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Guest blog: The need for ‘value-add’ from mutuals in a competitive market

Guest blog by Andrew Holden, Managing Director of BSA Associate Member, Parliament Hill Ltd.

Guest blog by Andrew Holden, Managing Director of BSA Associate Member, Parliament Hill Ltd.

I once read that brands like KitKat sell more chocolate bars if the wrappers feature some sort of prize-winning opportunity on them. Interestingly though, most people don’t then bother to go through the rigmarole of actually entering, and I suspect that few of those that do ever imagine they’re going to win something. It’s instructive, though, as a lesson in human psychology. If there’s a choice to be made, and one option gives me the chance of a better outcome, I’ll have that one, please!

Step (regretfully) away from the world of chocolate, and certain principles still remain. People making decisions generally like to be presented with options – and then choose the best one. When we’re assessing what’s on offer, many of us are looking for ‘What’s in it for me?’ Or we examine the equation of ‘What I pay’ versus ‘What I get’. And in certain circumstances, our assessments reach a peak of intensity. Within much of the financial services sector, for example, we have been conditioned for years to compare, and to switch. To pick the name at the top of the list, whether they’re familiar or not. And then to do it all over again 12 months later.

It can be fairly relentless, and put a huge strain on mutuals and their bottom lines. It’s hard to realise the potential lifetime value of a customer if they’re jumping ship 12 or 24 months after they were signed up – in some cases those early periods are loss-leading anyway.

And, sadly, mutuality is not always enough of a pull to make the difference. Many of our clients report that members don’t understand mutuality and what it can bring – and even if they did, they’re more focused on their own options and getting what they see as the very best deal, right now. Local brands and branch ties can still help with loyalty, particularly when it comes to older members and savings accounts. But younger generations, and many mortgage customers, aren’t so interested in coming into a branch.

All of these factors are being brought into sharp focus by the ongoing cost of living crisis. Some people are feeling forced into comparing and switching, whether they’d really like to or not.

And yet for many members, it should be possible to demonstrate that it simply isn’t worth the hassle of changing, for a rate that may just be a fraction of a percent better. This is where ‘member benefits’ can come in. If a member is lucky enough to find a 2% better rate elsewhere on their £10,000 savings, that potential £200 gross additional return may not be worth chasing after, if it would mean walking away from £300pa of savings.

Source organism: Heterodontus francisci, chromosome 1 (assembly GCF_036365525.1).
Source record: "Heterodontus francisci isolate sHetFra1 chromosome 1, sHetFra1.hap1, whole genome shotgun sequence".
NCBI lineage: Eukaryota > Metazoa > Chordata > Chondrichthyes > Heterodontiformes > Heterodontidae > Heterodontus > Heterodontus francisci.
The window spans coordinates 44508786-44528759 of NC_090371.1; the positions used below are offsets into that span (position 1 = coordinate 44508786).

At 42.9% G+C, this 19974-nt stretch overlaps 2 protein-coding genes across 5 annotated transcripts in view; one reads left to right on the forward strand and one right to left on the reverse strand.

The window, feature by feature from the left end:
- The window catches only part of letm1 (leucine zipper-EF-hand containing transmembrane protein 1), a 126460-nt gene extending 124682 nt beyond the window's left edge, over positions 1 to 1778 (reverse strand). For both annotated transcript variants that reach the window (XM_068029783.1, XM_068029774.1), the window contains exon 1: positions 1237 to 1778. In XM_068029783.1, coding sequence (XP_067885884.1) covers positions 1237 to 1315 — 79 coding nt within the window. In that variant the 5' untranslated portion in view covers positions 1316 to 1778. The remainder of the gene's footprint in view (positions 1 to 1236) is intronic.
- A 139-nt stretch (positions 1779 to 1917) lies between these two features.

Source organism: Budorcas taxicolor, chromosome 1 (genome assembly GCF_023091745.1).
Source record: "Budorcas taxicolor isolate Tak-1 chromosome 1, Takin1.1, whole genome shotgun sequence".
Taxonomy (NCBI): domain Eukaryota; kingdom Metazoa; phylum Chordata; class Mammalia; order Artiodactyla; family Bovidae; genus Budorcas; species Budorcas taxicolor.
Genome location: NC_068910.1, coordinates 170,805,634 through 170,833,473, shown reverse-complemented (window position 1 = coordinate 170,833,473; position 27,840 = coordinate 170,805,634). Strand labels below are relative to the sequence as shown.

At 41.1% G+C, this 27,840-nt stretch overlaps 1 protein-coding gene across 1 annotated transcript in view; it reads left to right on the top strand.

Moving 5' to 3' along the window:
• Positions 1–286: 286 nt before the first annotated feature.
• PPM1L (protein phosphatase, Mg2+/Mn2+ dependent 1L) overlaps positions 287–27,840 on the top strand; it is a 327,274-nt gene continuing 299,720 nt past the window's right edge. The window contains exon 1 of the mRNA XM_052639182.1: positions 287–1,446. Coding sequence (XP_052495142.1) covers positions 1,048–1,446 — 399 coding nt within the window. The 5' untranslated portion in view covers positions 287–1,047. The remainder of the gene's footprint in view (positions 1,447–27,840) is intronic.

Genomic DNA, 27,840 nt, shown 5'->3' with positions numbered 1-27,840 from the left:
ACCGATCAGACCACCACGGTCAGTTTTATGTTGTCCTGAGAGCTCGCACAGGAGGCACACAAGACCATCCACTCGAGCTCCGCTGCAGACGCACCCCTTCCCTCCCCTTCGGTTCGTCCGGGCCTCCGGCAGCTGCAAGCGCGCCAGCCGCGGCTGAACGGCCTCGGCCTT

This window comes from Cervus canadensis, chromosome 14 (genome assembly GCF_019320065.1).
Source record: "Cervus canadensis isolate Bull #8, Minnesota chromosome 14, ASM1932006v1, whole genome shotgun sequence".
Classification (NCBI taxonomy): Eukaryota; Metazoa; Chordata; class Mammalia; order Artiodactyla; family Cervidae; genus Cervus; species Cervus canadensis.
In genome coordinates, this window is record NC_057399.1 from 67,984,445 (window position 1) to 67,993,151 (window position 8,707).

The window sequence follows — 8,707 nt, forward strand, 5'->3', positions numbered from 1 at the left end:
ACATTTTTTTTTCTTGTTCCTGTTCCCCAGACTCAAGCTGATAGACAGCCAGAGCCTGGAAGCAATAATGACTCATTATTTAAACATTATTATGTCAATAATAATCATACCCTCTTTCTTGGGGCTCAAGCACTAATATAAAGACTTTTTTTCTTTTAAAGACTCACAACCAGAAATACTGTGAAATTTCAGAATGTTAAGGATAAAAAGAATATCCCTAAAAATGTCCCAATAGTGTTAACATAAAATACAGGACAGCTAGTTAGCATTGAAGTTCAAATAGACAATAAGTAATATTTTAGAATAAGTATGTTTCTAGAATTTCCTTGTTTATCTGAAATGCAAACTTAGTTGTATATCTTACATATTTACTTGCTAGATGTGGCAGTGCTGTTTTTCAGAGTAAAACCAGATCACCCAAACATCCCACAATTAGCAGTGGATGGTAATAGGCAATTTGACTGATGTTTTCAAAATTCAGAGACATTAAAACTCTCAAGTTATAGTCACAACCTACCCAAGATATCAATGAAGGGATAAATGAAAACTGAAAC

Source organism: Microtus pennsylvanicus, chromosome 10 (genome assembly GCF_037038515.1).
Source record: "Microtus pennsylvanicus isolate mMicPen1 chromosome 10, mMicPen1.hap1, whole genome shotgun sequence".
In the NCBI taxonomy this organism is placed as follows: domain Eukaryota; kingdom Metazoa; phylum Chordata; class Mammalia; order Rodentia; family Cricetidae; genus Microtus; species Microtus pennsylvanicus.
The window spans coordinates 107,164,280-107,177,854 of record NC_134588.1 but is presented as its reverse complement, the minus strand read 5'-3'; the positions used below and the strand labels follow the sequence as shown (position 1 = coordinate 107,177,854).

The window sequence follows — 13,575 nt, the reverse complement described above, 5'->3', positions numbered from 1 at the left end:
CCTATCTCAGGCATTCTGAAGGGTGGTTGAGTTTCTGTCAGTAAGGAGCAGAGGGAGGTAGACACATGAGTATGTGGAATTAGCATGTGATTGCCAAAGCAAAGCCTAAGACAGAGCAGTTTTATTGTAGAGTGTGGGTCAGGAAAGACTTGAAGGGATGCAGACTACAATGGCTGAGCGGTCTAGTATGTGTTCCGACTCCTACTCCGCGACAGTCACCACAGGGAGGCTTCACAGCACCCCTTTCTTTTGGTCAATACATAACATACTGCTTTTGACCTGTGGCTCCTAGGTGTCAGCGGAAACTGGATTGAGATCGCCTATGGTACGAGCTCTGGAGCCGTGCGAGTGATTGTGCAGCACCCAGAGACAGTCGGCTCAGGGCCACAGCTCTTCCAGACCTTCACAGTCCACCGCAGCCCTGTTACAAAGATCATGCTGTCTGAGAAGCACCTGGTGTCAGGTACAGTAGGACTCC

These savings might be on their weekly shop. On holidays and family outings. On health and wellbeing, or motoring services – and so on. Even if a member could get a 0.4% better rate by switching their £150,000 mortgage away to a different lender, and you can’t show them how to save ALL of the notional £600 savings, you may still be able to show them enough value to make it not feel worth the aggravation (and cost) of switching.

It’s also possible to add value in ways other than purely helping members’ budgets. Benefits can support members with areas such as health and wellbeing – for example with access to discounts at health clubs, and to counselling services, and to GP / nurse helplines, health consultations and so on. At a time when wellbeing indices are so low, these all constitute ways that mutual organisations like BSA members can support their members – our business Parliament Hill already works with BSA members (including now a credit union) and other mutuals to do this.

It’s unlikely to be the primary driver, but such actions can then feed into regulatory conversations on fair value and the Consumer Duty, to name just two areas that are right on everyone’s lips at the moment. And offering additional value can bring additional opportunities to talk to members about it. This can include encouragement for members to sign up to e-communications (obviously an immediate and low cost way to communicate) – as well as reasons to keep in touch, in such a way that members are being more regularly reminded of the brand that is supporting them, and in a positive way.

Added value can also be employed tactically in the run-up to key moments of vulnerability for mutuals – for example, when members are approaching the end of fixed rate savings or mortgage products. Demonstrating to them the value that is on offer in the build-up to such crucial decision points will help make it less attractive for them to climb over the ‘hassle threshold’ of initiating a switch to a competitor.

Adding value is of course second nature for mutuals, and sits really well with mutual values. The challenge can be finding effective ways of delivering it, without breaking the bank or disrupting the underlying business – not just with cost, but also with hassle or distraction.

Find out more:

Parliament Hill Ltd is hosting a webinar for BSA members on 28 March - Using 'Member Benefits' To Assist With The Delivery Of Fair Value and The Consumer Duty. You can find more and how to register here